Managing With Type 2 Diabetes?

A diagnosis of type 2 diabetes can be upsetting, but it is also good to know that it is manageable. By making few lifestyle changes, a positive attitude and a strong determination to give your health a priority, you can be successful in spending a happy and healthy life with diabetes.

The goal of type 2 diabetes treatment is to control blood sugar at normal levels. Maintaining blood sugar reduces the risk of complications associated with diabetes.

Type 2 diabetes is the most common health condition and affecting about 85 to 90% of people all over the world. It can develop at any age but is more to develop in overweight people who are carrying extra pounds and aged over 40 years.  Some complications associated with this problem can be minimized by adopting a healthy lifestyle, but other risk factors are out of your control.

Managing With Type 2 Diabetes?

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A healthy diet and regular exercise are very important to manage a progressive condition like type II diabetes. However, diabetes treatment such as pills and insulin may be used to control rising blood glucose levels. Patients are advised to take diabetes medications only after consulting with your healthcare provider.

The main target of type II diabetes treatment is to control blood glucose levels in the recommended range. It is also necessary to maintain blood pressure level and cholesterol levels. There are some people who had diabetes for months or even years before they find out and then knowing that they have already developed diabetes-related complications.

Risk factors associated with  type 2 diabetes

Adult people are more likely to develop Type 2 diabetes, but nowadays a large population of younger people and even children are now developing the metabolic disorder. Here are some risk factors for type 2 diabetes:

  • Increasing age
  • Living an inactive lifestyle
  • Having pre-diabetes
  • Being overweight or obese
  • Have a family background in type 2 diabetes
  • Using certain types steroid medications of antipsychotic drugs
  • Having polycystic ovary syndrome (a women disorder)
  • Having gastrointestinal pregnancy during pregnancy

Type 2 Diabetes symptoms

Symptoms associated with Type 2 diabetes include:

  • Pain in the legs or feet
  • Blurred vision
  • Going to the toilet more often to pass urine
  • Tingling in the legs and feet
  • Itching and skin infections
  • Feeling tired most of the time
  • Being thirsty and drinking water more than usual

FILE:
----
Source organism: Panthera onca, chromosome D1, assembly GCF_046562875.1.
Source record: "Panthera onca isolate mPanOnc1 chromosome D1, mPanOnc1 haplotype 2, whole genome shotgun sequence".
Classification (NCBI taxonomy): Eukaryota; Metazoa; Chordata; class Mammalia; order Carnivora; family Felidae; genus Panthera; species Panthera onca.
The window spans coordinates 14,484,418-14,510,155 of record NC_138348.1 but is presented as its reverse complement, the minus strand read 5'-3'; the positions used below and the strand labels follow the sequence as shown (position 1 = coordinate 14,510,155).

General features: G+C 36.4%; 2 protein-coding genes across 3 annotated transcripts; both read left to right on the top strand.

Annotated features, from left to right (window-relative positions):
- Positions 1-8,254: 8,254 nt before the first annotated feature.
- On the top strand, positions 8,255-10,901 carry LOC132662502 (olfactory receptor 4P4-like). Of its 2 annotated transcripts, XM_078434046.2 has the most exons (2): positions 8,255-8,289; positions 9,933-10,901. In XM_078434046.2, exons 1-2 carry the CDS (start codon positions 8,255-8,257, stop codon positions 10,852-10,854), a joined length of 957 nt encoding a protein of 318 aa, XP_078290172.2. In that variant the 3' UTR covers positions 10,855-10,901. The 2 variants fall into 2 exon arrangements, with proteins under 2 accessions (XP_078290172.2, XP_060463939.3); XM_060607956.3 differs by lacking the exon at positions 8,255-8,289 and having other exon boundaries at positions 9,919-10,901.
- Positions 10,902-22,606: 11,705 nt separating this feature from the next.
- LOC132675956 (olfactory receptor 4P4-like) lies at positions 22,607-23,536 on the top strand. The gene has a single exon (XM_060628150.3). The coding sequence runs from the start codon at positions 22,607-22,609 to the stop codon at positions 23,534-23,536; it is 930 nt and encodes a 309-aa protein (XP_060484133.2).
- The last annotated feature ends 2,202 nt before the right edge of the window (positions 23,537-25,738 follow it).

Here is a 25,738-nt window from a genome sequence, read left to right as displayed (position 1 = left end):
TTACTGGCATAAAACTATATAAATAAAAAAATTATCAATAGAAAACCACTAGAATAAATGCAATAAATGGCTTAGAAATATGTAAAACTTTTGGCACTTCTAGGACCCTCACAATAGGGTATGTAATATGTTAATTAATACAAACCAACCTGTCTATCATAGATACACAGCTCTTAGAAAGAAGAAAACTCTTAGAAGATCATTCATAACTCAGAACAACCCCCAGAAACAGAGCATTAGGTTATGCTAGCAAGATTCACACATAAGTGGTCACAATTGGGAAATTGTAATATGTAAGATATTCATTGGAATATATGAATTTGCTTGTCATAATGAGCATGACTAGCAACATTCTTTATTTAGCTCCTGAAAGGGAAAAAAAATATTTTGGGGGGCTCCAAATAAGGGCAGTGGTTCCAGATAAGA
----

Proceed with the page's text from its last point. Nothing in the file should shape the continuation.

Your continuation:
• Cuts and injuries that do not heal

In many people, symptoms of Type 2 diabetes do not appear or if it appears people don’t even notice these symptoms. In serious cases, the first sign of diabetes may be a complication such as foot ulcer, vision problem, or even a heart attack.

Managing type 2 diabetes

Diabetes can be prevented by making some changes in your lifestyle habits. People who are at a high risk of developing type 2 diabetes can prevent the disease by adopting a healthy lifestyle and add good habits to their daily routine. The healthy habits include eating healthy food, including regular exercise, or physical activity in daily routine, and maintain a healthy weight by shedding extra kilograms or gaining some pounds if underweight.

Once you have developed this metabolic disorder, it can’t be cured, but fortunately, it can be easily managed by following a healthy lifestyle. According to clinical studies, maintaining a healthy weight plays a significant role in slowing down the progression of type 2 diabetes.

Also Read: Manage type 2 diabetes with ease

Over time, according to your health condition, you may also require glucose-lowering medications for diabetes care. These type 2 diabetes medications can either be recommended to you in the form of tablets or injections. As this metabolic condition progresses or in extreme cases, some individuals will need insulin injections to control their blood sugar level in the normal range. It is necessary to look after your condition for maintaining good health as well as to prevent further diabetes-associated complications, which include kidney impairment, nerves, vision damage, and blood vessel damage.


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